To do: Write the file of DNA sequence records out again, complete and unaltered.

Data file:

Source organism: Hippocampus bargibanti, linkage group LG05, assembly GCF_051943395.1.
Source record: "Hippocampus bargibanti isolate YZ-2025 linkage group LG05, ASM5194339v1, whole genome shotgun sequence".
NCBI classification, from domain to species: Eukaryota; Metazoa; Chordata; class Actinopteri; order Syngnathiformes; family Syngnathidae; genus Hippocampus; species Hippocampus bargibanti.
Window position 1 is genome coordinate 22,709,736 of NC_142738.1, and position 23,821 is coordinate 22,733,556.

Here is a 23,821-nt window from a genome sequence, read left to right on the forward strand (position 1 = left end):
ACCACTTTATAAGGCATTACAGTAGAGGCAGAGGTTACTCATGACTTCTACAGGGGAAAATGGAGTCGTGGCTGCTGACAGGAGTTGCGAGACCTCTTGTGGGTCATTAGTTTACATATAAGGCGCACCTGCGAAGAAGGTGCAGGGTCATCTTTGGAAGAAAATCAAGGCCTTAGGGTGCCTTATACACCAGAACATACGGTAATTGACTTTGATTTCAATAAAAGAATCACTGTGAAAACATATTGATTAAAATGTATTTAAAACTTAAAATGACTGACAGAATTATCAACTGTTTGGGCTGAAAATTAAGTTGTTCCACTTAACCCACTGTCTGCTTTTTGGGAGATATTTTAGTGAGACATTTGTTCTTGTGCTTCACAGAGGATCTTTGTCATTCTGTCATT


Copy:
Source organism: Hippocampus bargibanti, linkage group LG05, assembly GCF_051943395.1.
Source record: "Hippocampus bargibanti isolate YZ-2025 linkage group LG05, ASM5194339v1, whole genome shotgun sequence".
NCBI classification, from domain to species: Eukaryota; Metazoa; Chordata; class Actinopteri; order Syngnathiformes; family Syngnathidae; genus Hippocampus; species Hippocampus bargibanti.
Window position 1 is genome coordinate 22,709,736 of NC_142738.1, and position 23,821 is coordinate 22,733,556.

Here is a 23,821-nt window from a genome sequence, read left to right on the forward strand (position 1 = left end):
ACCACTTTATAAGGCATTACAGTAGAGGCAGAGGTTACTCATGACTTCTACAGGGGAAAATGGAGTCGTGGCTGCTGACAGGAGTTGCGAGACCTCTTGTGGGTCATTAGTTTACATATAAGGCGCACCTGCGAAGAAGGTGCAGGGTCATCTTTGGAAGAAAATCAAGGCCTTAGGGTGCCTTATACACCAGAACATACGGTAATTGACTTTGATTTCAATAAAAGAATCACTGTGAAAACATATTGATTAAAATGTATTTAAAACTTAAAATGACTGACAGAATTATCAACTGTTTGGGCTGAAAATTAAGTTGTTCCACTTAACCCACTGTCTGCTTTTTGGGAGATATTTTAGTGAGACATTTGTTCTTGTGCTTCACAGAGGATCTTTGTCATTCTGTCATT